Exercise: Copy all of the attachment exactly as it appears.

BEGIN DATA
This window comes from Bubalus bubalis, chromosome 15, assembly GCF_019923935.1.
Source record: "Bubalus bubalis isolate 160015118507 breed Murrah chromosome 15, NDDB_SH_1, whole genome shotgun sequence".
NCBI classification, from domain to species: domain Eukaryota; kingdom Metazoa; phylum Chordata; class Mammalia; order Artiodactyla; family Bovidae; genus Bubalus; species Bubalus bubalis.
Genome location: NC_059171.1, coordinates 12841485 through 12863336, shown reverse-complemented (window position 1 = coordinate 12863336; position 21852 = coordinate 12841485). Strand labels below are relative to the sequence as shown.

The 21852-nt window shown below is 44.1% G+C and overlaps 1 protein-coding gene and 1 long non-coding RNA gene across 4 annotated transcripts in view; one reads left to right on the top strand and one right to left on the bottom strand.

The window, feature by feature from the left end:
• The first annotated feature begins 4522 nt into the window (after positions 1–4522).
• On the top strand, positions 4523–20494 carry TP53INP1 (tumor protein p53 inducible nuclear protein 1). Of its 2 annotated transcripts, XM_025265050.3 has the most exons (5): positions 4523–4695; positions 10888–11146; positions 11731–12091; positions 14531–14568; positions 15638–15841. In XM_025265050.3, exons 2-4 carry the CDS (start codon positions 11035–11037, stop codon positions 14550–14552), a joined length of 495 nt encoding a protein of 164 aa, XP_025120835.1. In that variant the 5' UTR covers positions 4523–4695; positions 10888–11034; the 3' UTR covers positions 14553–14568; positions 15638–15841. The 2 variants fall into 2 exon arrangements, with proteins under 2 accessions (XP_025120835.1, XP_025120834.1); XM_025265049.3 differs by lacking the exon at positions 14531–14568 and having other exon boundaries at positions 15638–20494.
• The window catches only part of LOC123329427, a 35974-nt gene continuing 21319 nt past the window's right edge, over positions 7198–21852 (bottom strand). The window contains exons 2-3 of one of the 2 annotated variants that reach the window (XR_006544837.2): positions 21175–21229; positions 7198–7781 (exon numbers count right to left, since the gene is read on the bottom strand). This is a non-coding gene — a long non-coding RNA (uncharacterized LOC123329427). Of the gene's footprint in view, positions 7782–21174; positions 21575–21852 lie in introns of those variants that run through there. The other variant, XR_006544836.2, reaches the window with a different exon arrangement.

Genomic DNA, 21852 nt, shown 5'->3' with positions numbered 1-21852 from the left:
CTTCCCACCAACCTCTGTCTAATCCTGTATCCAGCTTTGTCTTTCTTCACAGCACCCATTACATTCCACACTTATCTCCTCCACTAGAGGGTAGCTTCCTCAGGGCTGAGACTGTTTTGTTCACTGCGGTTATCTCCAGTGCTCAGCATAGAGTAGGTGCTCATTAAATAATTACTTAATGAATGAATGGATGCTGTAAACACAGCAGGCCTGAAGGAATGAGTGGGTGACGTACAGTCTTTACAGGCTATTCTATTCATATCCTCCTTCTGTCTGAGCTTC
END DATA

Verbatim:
This window comes from Bubalus bubalis, chromosome 15, assembly GCF_019923935.1.
Source record: "Bubalus bubalis isolate 160015118507 breed Murrah chromosome 15, NDDB_SH_1, whole genome shotgun sequence".
NCBI classification, from domain to species: domain Eukaryota; kingdom Metazoa; phylum Chordata; class Mammalia; order Artiodactyla; family Bovidae; genus Bubalus; species Bubalus bubalis.
Genome location: NC_059171.1, coordinates 12841485 through 12863336, shown reverse-complemented (window position 1 = coordinate 12863336; position 21852 = coordinate 12841485). Strand labels below are relative to the sequence as shown.

The 21852-nt window shown below is 44.1% G+C and overlaps 1 protein-coding gene and 1 long non-coding RNA gene across 4 annotated transcripts in view; one reads left to right on the top strand and one right to left on the bottom strand.

The window, feature by feature from the left end:
• The first annotated feature begins 4522 nt into the window (after positions 1–4522).
• On the top strand, positions 4523–20494 carry TP53INP1 (tumor protein p53 inducible nuclear protein 1). Of its 2 annotated transcripts, XM_025265050.3 has the most exons (5): positions 4523–4695; positions 10888–11146; positions 11731–12091; positions 14531–14568; positions 15638–15841. In XM_025265050.3, exons 2-4 carry the CDS (start codon positions 11035–11037, stop codon positions 14550–14552), a joined length of 495 nt encoding a protein of 164 aa, XP_025120835.1. In that variant the 5' UTR covers positions 4523–4695; positions 10888–11034; the 3' UTR covers positions 14553–14568; positions 15638–15841. The 2 variants fall into 2 exon arrangements, with proteins under 2 accessions (XP_025120835.1, XP_025120834.1); XM_025265049.3 differs by lacking the exon at positions 14531–14568 and having other exon boundaries at positions 15638–20494.
• The window catches only part of LOC123329427, a 35974-nt gene continuing 21319 nt past the window's right edge, over positions 7198–21852 (bottom strand). The window contains exons 2-3 of one of the 2 annotated variants that reach the window (XR_006544837.2): positions 21175–21229; positions 7198–7781 (exon numbers count right to left, since the gene is read on the bottom strand). This is a non-coding gene — a long non-coding RNA (uncharacterized LOC123329427). Of the gene's footprint in view, positions 7782–21174; positions 21575–21852 lie in introns of those variants that run through there. The other variant, XR_006544836.2, reaches the window with a different exon arrangement.

Genomic DNA, 21852 nt, shown 5'->3' with positions numbered 1-21852 from the left:
CTTCCCACCAACCTCTGTCTAATCCTGTATCCAGCTTTGTCTTTCTTCACAGCACCCATTACATTCCACACTTATCTCCTCCACTAGAGGGTAGCTTCCTCAGGGCTGAGACTGTTTTGTTCACTGCGGTTATCTCCAGTGCTCAGCATAGAGTAGGTGCTCATTAAATAATTACTTAATGAATGAATGGATGCTGTAAACACAGCAGGCCTGAAGGAATGAGTGGGTGACGTACAGTCTTTACAGGCTATTCTATTCATATCCTCCTTCTGTCTGAGCTTC